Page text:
One reason that keeps the juvenile justice system separate from the adult justice system is the public safety issue. Juveniles who commit a crime usually get a fine or juvenile detention centers or probation, or community service. Juveniles are closely monitored which is less of a threat to the society. Probation means testing of behavior and someone who is on probation is ordered to follow certain conditions set by the court under the supervision of a probation officer. They are required to follow certain rules like abide by a curfew, have a job, live at a certain place and not leave the jurisdiction, not associate with certain people, no drinking or doing drugs, and obey the orders of their probation officer. While on probation, juveniles may have to wear a monitor that signals where they are, submit themselves to drug/alcohol testing or treatment. They may also have to do community service work. If a juvenile fails to abide by the rules set for them then they will face detention. But being so closely monitored they are more reluctant to obey the rules. It is a good deterrent for disobeying the law again. Being hesitant to break the rules while on probation keeps the public feeling safer. Juveniles who commit crimes in their youth may grow up to be upstanding citizens if they are surrounded by positive influences.

Another reason that the juvenile justice system is a good idea is the rehabilitation aspect. There is new evidence stating that governments are finally understanding what a tragic mistake they made during the 1990s when they began trying larger numbers of children as adults instead of sending them to the juvenile justice system. Research has shown that these young people are vulnerable to battery and rape at the hands of adult inmates and more likely to become violent, lifelong criminals than those who are held in juvenile custody (New York Times p20). So the chances of rehab are slim when being tried as an adult. While in the juvenile justice system, offenders who need to be incarcerated are put in juvenile detention centers. These are good for a few reasons. The first reason being that the offenders are surrounded by other offenders their own age, which creates a safer environment. This is helpful because all the juveniles are in there to get help and learn more about what is right and wrong. Most adults are more likely to repeat offenses and are set in their ways. Adults know right from wrong and understand consequences prior to committing a crime. So if you put juveniles in the mix, they tend to become confused. Not all juveniles don't know right from wrong but once they are punished for wrongdoing it's easier to get them to understand what they did was wrong. The second reason detention centers are a good thing for juveniles is that it gives them a chance at rehabilitation. Officers in juvenile detention centers are trained to work with juveniles and when placed in the juvenile justice system instead of adult court, offenders have a better chance of receiving rehabilitation to prevent future crimes.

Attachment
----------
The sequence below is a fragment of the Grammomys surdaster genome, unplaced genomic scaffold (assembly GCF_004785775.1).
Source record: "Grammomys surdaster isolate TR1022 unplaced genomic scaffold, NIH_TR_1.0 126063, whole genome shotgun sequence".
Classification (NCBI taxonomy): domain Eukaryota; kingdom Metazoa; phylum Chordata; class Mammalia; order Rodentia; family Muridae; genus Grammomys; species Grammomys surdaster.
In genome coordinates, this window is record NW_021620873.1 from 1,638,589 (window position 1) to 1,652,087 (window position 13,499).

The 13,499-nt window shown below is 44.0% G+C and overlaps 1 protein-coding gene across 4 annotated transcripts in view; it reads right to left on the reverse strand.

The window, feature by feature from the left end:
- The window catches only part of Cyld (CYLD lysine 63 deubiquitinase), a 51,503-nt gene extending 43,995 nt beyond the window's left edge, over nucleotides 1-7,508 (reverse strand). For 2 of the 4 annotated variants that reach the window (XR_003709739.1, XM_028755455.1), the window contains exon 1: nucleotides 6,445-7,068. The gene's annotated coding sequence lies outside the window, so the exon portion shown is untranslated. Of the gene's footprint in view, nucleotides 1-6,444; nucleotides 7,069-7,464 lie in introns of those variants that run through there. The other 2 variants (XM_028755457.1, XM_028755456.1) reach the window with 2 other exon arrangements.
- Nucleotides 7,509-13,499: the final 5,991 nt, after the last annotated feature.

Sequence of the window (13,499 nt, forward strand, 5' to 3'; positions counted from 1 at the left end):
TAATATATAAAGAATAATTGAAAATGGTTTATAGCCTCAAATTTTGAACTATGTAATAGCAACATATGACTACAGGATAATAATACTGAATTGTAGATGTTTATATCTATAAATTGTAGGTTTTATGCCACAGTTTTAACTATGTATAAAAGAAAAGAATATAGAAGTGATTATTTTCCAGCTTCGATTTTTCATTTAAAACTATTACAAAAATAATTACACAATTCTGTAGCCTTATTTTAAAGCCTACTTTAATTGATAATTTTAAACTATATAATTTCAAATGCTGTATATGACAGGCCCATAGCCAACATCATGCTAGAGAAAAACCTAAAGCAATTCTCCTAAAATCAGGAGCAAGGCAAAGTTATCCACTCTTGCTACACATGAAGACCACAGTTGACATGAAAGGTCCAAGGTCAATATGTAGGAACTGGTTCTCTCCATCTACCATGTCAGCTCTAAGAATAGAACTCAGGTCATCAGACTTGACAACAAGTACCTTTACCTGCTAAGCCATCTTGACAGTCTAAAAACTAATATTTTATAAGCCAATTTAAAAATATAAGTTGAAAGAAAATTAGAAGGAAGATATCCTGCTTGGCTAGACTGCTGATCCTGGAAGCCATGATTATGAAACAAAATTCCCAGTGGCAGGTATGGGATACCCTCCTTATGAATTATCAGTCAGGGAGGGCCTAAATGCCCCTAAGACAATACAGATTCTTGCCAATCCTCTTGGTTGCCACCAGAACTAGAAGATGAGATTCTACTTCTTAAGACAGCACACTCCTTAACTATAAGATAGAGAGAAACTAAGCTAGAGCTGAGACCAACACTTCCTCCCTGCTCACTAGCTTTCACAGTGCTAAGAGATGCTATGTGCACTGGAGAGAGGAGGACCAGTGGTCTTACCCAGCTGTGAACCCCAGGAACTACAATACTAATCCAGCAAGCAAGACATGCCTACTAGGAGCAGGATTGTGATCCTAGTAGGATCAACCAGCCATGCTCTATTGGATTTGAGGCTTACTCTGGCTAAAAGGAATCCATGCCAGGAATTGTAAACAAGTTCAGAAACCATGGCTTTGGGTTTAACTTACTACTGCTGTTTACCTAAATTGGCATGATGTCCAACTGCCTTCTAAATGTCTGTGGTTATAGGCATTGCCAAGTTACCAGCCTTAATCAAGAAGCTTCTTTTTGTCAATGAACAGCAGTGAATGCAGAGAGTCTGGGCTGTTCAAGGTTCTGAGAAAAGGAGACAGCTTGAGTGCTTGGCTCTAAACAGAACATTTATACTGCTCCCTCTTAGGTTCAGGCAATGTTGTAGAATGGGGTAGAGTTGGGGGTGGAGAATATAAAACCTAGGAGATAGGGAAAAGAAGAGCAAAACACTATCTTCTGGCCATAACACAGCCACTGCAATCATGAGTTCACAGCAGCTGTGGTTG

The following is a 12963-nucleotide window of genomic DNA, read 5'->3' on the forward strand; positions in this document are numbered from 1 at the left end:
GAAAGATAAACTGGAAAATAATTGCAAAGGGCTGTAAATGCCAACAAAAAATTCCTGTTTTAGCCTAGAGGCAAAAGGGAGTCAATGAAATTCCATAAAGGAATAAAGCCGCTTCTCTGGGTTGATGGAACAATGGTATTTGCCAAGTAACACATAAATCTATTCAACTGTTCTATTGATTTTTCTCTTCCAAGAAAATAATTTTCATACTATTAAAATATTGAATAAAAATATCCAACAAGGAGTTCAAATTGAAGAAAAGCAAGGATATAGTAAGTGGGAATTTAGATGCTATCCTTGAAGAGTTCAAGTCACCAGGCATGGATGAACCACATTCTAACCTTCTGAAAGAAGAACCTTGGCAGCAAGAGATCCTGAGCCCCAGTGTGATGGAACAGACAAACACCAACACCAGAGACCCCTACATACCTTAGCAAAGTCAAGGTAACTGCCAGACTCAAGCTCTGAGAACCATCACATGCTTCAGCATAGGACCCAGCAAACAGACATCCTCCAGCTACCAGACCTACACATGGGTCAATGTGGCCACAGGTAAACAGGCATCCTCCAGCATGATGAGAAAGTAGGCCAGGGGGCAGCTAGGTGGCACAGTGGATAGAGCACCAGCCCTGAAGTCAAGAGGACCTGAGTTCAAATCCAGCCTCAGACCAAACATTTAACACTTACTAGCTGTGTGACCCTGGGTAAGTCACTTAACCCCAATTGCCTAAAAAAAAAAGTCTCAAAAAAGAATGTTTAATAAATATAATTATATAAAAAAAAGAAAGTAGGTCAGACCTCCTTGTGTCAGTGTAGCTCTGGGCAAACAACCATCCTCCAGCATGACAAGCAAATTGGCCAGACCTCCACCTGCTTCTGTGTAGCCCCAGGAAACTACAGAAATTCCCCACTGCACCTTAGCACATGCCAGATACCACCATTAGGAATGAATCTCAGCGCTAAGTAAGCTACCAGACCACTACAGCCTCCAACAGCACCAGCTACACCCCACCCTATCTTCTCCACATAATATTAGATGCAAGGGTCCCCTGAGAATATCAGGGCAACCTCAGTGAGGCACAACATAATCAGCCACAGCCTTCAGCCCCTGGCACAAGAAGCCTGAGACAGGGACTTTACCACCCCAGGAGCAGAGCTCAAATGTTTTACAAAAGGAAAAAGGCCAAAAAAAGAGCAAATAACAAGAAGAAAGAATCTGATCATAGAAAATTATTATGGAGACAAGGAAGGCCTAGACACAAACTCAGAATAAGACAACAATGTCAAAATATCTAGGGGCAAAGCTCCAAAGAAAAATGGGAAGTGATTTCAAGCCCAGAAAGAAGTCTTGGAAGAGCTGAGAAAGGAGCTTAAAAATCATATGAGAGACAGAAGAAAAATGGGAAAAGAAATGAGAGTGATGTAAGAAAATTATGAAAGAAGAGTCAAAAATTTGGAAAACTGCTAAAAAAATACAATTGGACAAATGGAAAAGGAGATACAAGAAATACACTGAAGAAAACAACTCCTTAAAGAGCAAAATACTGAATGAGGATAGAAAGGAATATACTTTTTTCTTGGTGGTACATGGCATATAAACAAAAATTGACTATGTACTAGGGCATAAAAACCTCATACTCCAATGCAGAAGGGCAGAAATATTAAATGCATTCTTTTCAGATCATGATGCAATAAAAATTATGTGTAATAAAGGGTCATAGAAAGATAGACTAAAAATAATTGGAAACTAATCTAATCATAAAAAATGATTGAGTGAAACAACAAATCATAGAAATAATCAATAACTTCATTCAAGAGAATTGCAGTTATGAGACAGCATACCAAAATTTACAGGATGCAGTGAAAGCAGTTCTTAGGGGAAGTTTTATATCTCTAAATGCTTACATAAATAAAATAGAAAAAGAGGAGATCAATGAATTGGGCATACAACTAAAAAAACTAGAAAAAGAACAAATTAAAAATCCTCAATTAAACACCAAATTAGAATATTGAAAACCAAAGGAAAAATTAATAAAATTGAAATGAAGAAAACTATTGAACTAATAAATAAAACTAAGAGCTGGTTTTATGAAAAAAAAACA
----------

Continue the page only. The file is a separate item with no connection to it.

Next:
Another good reason that the juvenile justice system is a good idea is deterrence. Either if a juvenile is put on probation, or has to do community service or is put in a juvenile detention center, they are being deterred from committing any further offenses. Especially in a detention center, they don't get to be with family and may get homesick. To some, being away can be very traumatizing and knowing that they could wind up in a situation like that will deter them from committing another crime or deter them from committing one in the first place. There are two kinds of deterrence; General and Specific. So if the knowledge of what may happen if they commit a crime deters them from committing a crime that is general deterrence. Knowledge and experience of punishment when committing a crime deters them from committing a crime again is specific deterrence. Also the knowing what could happen to them if they were tried as an adult would